On October 24, 1963, the same judge who heard defendant's bench trial sustained the State's motion to dismiss defendant's post-conviction petition on the ground that "there is no such thing here that he was not adequately represented." At that hearing on the pleadings, defendant was not permitted to appear. He was represented by an assistant public defender, who in no way assisted in preparing or amending the petition; nor did counsel submit any supporting affidavits, or present the available bill of exceptions of defendant's trial to the court, or even communicate with defendant at any time prior to the hearing.

On this appeal defendant contends that he was denied due process of law at his original trial, as set forth in his post-conviction petition, and that he was also denied constitutional rights by the inadequate representation accorded him by the assistant public defender in the post-conviction proceedings.

It must be noted first that it was not error for the court below to deny petitioner the right to appear personally at that post-conviction hearing, since it merely involved the pleadings and the sufficiency of the petition on its face. At such a hearing, where no evidence is presented, defendant has no right to appear personally. People v. Kamsler, post, at p. 532, decided this term.

Defendant was, however, entitled to be represented by counsel both in the preparation of his post-conviction petition and at the hearing thereon, under the terms of the Post-Conviction Hearing Act, and such representation was required to be more than mere "tokenism." People v. Tyner, 40 Ill.2d 1; People v. Slaughter, 39 Ill.2d 278, 285; People v. Wilson, 39 Ill.2d 275, 277.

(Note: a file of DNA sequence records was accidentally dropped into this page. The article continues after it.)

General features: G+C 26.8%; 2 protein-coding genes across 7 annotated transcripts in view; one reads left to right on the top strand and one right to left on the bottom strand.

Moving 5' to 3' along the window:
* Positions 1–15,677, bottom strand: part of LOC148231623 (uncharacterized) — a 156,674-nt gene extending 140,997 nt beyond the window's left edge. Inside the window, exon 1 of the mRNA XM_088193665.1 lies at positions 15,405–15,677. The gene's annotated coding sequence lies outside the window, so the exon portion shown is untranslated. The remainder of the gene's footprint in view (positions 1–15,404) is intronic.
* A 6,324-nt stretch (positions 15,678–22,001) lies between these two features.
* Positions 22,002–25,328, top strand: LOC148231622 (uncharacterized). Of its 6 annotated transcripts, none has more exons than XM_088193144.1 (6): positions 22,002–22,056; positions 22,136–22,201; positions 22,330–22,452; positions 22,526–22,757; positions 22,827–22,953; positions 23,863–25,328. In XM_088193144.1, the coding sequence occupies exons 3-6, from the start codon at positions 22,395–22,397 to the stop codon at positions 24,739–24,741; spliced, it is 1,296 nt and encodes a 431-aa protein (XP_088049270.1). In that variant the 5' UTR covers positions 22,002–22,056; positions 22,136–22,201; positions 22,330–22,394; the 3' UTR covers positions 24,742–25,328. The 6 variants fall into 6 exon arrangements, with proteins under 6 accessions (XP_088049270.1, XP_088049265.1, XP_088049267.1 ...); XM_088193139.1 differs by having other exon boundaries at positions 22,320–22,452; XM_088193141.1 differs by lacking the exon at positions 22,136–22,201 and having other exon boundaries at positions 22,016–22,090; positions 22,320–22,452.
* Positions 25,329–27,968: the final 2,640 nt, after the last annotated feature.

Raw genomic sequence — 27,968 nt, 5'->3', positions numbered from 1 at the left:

The purport of the Post-Conviction Hearing Act and the role of counsel thereunder were reviewed in the Slaughter case, where the court stated at p. 285: "To the end that the complaints of a prisoner with respect to the validity of his conviction might be adequately presented, the statute contemplated that the attorney appointed to represent an indigent petitioner would consult with him either by mail or in person, ascertain his alleged grievances, examine the record of the proceedings at the trial and then amend the petition that had been filed pro se, so that it would adequately present the prisoner's constitutional contentions. The statute can not perform its function unless the attorney appointed to represent an indigent petitioner ascertains the basis of his complaints, shapes those complaints into appropriate legal form and presents them to the court."